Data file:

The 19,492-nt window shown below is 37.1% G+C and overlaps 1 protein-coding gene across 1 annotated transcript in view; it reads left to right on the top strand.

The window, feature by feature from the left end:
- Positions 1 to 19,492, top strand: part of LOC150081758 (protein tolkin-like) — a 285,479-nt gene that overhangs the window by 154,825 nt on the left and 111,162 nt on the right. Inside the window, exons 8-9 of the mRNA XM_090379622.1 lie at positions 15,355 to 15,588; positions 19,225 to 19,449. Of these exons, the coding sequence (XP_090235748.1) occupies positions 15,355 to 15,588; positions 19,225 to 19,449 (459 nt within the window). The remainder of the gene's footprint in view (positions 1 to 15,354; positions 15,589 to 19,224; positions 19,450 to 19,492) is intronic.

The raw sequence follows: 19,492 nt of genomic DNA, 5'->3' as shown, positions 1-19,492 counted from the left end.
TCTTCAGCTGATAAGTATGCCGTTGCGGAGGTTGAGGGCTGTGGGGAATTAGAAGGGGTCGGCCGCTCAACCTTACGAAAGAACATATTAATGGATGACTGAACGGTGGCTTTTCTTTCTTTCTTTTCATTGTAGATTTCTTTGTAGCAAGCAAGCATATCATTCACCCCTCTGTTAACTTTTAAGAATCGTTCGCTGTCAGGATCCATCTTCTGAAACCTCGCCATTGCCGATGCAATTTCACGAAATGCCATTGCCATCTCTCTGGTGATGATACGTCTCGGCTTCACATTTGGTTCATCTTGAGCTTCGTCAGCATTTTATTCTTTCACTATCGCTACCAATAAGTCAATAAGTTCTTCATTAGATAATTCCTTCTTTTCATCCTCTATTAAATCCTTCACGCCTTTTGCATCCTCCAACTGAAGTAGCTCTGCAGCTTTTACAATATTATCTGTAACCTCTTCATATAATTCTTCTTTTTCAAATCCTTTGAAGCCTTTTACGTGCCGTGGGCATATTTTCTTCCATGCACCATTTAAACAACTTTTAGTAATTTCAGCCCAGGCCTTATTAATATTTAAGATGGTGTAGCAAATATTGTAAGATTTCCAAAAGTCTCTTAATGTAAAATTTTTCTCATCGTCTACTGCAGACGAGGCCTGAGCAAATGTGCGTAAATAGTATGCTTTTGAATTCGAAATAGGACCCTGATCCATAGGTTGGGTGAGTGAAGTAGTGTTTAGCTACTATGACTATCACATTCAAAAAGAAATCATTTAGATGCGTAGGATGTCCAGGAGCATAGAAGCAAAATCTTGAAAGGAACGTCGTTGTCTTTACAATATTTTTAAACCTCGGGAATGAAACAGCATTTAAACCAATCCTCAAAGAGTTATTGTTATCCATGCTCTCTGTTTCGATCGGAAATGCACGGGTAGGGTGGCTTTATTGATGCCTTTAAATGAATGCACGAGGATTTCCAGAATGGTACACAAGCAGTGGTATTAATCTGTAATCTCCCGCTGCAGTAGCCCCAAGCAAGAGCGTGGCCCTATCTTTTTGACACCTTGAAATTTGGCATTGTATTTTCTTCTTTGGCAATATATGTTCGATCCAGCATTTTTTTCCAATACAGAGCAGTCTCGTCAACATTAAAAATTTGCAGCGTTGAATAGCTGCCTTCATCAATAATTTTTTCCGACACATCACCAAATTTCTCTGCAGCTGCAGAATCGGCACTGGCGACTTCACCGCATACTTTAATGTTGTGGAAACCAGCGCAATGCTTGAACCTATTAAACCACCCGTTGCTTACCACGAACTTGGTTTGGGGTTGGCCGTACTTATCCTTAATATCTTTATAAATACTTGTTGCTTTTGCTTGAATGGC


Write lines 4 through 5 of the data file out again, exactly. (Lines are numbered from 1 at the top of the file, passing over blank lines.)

The raw sequence follows: 19,492 nt of genomic DNA, 5'->3' as shown, positions 1-19,492 counted from the left end.
TCTTCAGCTGATAAGTATGCCGTTGCGGAGGTTGAGGGCTGTGGGGAATTAGAAGGGGTCGGCCGCTCAACCTTACGAAAGAACATATTAATGGATGACTGAACGGTGGCTTTTCTTTCTTTCTTTTCATTGTAGATTTCTTTGTAGCAAGCAAGCATATCATTCACCCCTCTGTTAACTTTTAAGAATCGTTCGCTGTCAGGATCCATCTTCTGAAACCTCGCCATTGCCGATGCAATTTCACGAAATGCCATTGCCATCTCTCTGGTGATGATACGTCTCGGCTTCACATTTGGTTCATCTTGAGCTTCGTCAGCATTTTATTCTTTCACTATCGCTACCAATAAGTCAATAAGTTCTTCATTAGATAATTCCTTCTTTTCATCCTCTATTAAATCCTTCACGCCTTTTGCATCCTCCAACTGAAGTAGCTCTGCAGCTTTTACAATATTATCTGTAACCTCTTCATATAATTCTTCTTTTTCAAATCCTTTGAAGCCTTTTACGTGCCGTGGGCATATTTTCTTCCATGCACCATTTAAACAACTTTTAGTAATTTCAGCCCAGGCCTTATTAATATTTAAGATGGTGTAGCAAATATTGTAAGATTTCCAAAAGTCTCTTAATGTAAAATTTTTCTCATCGTCTACTGCAGACGAGGCCTGAGCAAATGTGCGTAAATAGTATGCTTTTGAATTCGAAATAGGACCCTGATCCATAGGTTGGGTGAGTGAAGTAGTGTTTAGCTACTATGACTATCACATTCAAAAAGAAATCATTTAGATGCGTAGGATGTCCAGGAGCATAGAAGCAAAATCTTGAAAGGAACGTCGTTGTCTTTACAATATTTTTAAACCTCGGGAATGAAACAGCATTTAAACCAATCCTCAAAGAGTTATTGTTATCCATGCTCTCTGTTTCGATCGGAAATGCACGGGTAGGGTGGCTTTATTGATGCCTTTAAATGAATGCACGAGGATTTCCAGAATGGTACACAAGCAGTGGTATTAATCTGTAATCTCCCGCTGCAGTAGCCCCAAGCAAGAGCGTGGCCCTATCTTTTTGACACCTTGAAATTTGGCATTGTATTTTCTTCTTTGGCAATATATGTTCGATCCAGCATTTTTTTCCAATACAGAGCAGTCTCGTCAACATTAAAAATTTGCAGCGTTGAATAGCTGCCTTCATCAATAATTTTTTCCGACACATCACCAAATTTCTCTGCAGCTGCAGAATCGGCACTGGCGACTTCACCGCATACTTTAATGTTGTGGAAACCAGCGCAATGCTTGAACCTATTAAACCACCCGTTGCTTACCACGAACTTGGTTTGGGGTTGGCCGTACTTATCCTTAATATCTTTATAAATACTTGTTGCTTTTGCTTGAATGGC